GraphQL is a powerful query language for APIs that was developed by Facebook. It provides a more efficient and flexible alternative to traditional RESTful APIs. With GraphQL, clients have the ability to request exactly what they need from the server and nothing more, making it an excellent choice for building scalable and performant applications.

GraphQL is a powerful query language for APIs that was developed by Facebook. It provides a more efficient and flexible alternative to traditional RESTful APIs. With GraphQL, clients can request exactly what they need from the server and nothing more, making it an excellent choice for building scalable and performant applications.

Power Integrations with GraphQL

As the team behind GraphQL Portal:, we have unparalleled expertise in this powerful query language.

How does GraphQL Work?

At its core, GraphQL is a specification that defines a query language and a runtime for executing those queries with a server. It allows clients to specify the structure of the data they require by using a GraphQL schema. This schema defines the types of data available and their relationships.

A client can send a query to the server specifying the fields and the relationships it wants to retrieve. The server then responds with the exact data requested in the same shape as the query. Unlike traditional REST APIs, where multiple round-trips may be needed to fetch related data, GraphQL allows clients to retrieve all the required data in a single request.

Advantages of Using GraphQL

  • Efficient data fetching: With GraphQL, clients have fine-grained control over the data they retrieve, eliminating over-fetching and under-fetching of data. This leads to reduced bandwidth usage and faster response times.
  • Strongly typed schema.
  • Ability to aggregate multiple data sources and combine them into a single unified GraphQL Schema.
  • Flexibility for Frontend developers, who are no longer tightly coupled to the backend teams that develop the APIs.

When to Consider GraphQL

Here are some situations where GraphQL's power might be the perfect fit:

  • Highly customized data requirements.
  • Complex data structures with intricate relationships between different entities.
  • Performance optimization for applications dealing with large datasets.
  • Future-proofing your application for evolving data needs.

Which big companies use GraphQL?

Big companies like PayPal, Netflix, Shopify, GitHub, Airbnb, and Coursera have adopted GraphQL to enhance their development processes and improve agility at scale. For instance, PayPal uses GraphQL to unify and streamline its application development process, migrating from REST and standardizing on GraphQL for better consistency and efficiency across its services. This shift has allowed them to provide a single, language-agnostic GraphQL endpoint for external clients, simplifying integration and improving the developer experience.

Shopify, recognizing the limitations of REST APIs in client-server interactions, adopted GraphQL to provide more precise and efficient data fetching capabilities. This has resulted in better performance and less overhead in their API interactions.

GitHub shifted to GraphQL to allow users to fetch precisely the data they need in a single API call, significantly reducing the need for multiple round trips and improving the efficiency of data retrieval.

Airbnb implemented GraphQL to enhance data fetching processes, combining it with Apollo's tooling to increase development agility by tenfold, optimizing their service delivery and user experience.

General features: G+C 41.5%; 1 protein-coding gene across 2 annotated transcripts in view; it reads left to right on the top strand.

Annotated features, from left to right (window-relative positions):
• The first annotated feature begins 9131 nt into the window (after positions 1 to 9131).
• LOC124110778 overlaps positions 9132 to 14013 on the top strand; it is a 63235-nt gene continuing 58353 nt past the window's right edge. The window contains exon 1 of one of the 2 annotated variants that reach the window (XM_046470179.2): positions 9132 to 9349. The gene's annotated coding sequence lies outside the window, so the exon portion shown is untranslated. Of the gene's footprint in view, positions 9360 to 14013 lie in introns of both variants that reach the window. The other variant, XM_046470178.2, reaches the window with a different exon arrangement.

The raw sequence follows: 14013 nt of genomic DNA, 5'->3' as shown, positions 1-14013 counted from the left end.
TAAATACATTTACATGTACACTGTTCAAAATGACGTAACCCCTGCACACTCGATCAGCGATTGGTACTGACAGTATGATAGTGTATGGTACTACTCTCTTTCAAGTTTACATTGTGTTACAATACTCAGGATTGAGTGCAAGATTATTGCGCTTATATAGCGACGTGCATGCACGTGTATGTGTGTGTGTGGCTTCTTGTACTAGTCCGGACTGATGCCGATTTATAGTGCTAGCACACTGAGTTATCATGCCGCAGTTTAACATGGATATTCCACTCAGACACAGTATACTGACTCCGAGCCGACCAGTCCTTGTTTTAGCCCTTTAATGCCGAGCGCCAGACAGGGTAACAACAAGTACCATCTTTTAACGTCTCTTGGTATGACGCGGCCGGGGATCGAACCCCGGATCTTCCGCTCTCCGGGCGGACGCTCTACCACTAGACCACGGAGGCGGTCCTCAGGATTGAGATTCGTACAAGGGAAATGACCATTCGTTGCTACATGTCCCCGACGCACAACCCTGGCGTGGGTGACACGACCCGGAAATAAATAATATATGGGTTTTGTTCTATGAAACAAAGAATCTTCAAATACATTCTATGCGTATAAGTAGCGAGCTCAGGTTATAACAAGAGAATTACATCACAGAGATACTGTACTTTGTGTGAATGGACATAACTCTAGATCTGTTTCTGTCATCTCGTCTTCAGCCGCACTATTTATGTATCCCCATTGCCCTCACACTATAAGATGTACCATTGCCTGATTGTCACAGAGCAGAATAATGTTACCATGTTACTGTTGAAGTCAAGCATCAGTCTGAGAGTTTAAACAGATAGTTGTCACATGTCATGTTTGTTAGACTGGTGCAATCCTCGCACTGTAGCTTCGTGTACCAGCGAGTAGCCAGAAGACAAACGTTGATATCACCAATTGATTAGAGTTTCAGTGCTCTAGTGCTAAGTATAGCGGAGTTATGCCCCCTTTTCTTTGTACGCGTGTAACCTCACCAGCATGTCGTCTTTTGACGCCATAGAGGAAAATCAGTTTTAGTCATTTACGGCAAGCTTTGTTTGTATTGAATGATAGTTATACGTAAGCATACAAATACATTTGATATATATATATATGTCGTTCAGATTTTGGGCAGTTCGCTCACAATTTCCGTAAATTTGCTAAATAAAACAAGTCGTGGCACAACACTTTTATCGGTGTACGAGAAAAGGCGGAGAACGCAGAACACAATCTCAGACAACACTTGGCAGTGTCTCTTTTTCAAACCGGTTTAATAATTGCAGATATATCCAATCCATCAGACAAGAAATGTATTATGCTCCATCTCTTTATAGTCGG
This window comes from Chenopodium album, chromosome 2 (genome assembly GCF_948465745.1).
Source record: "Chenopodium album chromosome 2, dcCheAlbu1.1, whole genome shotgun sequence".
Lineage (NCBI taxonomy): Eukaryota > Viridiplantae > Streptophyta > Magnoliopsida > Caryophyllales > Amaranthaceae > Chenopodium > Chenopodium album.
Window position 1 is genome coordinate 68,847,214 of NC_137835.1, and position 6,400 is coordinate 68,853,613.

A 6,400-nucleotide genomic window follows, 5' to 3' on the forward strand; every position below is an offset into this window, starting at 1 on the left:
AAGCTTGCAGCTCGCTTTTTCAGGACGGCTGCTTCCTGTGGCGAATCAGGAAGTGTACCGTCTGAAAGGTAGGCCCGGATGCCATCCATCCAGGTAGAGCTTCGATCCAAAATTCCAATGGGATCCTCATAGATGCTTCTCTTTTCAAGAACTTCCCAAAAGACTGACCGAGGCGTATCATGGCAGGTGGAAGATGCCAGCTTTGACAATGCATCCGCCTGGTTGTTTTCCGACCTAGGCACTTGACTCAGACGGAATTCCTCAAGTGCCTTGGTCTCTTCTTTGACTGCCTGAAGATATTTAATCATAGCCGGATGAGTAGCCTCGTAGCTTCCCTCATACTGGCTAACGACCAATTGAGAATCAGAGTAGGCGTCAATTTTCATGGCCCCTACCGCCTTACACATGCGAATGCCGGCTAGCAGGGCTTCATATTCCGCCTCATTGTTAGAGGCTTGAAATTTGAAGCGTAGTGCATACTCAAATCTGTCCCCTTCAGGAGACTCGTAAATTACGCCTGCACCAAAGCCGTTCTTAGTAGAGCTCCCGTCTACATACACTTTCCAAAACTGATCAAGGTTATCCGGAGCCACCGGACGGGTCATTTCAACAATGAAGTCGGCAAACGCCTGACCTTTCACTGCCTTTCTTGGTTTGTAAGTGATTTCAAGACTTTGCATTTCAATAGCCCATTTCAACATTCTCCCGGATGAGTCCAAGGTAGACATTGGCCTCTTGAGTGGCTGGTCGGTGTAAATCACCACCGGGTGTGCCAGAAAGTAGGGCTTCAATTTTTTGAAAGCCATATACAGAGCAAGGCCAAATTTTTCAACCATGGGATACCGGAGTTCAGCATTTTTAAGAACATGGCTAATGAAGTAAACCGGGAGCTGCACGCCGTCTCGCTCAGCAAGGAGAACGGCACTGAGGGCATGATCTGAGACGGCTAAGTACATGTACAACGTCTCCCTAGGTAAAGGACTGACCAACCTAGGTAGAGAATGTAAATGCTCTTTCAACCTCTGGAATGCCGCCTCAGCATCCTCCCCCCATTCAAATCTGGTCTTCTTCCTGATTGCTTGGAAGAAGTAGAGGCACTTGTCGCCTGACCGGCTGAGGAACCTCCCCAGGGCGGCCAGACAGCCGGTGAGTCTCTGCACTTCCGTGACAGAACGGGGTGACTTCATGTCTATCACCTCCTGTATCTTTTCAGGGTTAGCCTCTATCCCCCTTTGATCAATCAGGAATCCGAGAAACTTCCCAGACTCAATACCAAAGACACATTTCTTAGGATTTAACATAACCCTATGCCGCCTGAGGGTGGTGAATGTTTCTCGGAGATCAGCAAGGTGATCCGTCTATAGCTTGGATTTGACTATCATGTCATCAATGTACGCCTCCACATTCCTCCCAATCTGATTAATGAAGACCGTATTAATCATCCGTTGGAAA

Coursera turned to GraphQL after extensive experimentation with different API models, finding that GraphQL's flexibility and efficiency in fetching data from multiple services simultaneously offered significant improvements over traditional REST APIs.

Does Netflix use GraphQL?

Netflix has leveraged GraphQL to optimize their backend services, using custom toolsets to rapidly expose data and improve development speed. This approach has enabled them to handle their vast data needs more efficiently, promoting rapid development and deployment practices.

Who is the founder of GraphQL?

Lee Byron is a significant figure in the tech community, primarily known as the co-creator of GraphQL and the Executive Director of the GraphQL Foundation. His work extends beyond just creating GraphQL; he also leads Product Engineering at Watershed, where he develops tools to tackle the climate crisis. Lee has contributed to several influential open-source libraries, including GraphQL, React, Dataloader, Immutable.js, Relay, and Flow, which are utilized by millions of developers worldwide. His inspiration for GraphQL stemmed from the challenges faced while rebuilding Facebook’s native mobile applications, aiming to devise a data-fetching API that was both powerful and simple for developers. Today, GraphQL is foundational, supporting hundreds of billions of API calls daily, thanks to Lee’s efforts and his ongoing commitment to evolving this technology through community-driven open-source initiatives.

How can we help?

We're not just talking the talk but walking the walk. has successfully built and released GraphQL-powered applications that millions of users worldwide use. We have the experience and the know-how to ensure your GraphQL integration is successful.

Ready to Take Your Integrations to the Next Level?

Contact today! Our team of GraphQL experts will work closely with you to understand your specific needs and design a custom integration strategy that leverages the power of GraphQL to create a high-performing, scalable application.

Apollo GraphQL Setup

Setting up Apollo GraphQL and getting started with Apollo Server can significantly streamline how you handle data queries in your applications. This tutorial will guide you through the basic steps to get Apollo Server up and running, ensuring you grasp the fundamental principles of GraphQL. Here's how you can define a GraphQL schema and run an Apollo Server instance.

Step 1: Create a New Project
Start by creating a new project directory in your desired development area using your command line. Initialize a new Node.js project using npm or another package manager like Yarn, setting it up to use ES Modules which simplifies the examples and enables top-level await.

Step 2: Install Dependencies
You will need to install two main packages: graphql, which handles core GraphQL operations, and apollo/server, the main library for running the Apollo Server itself.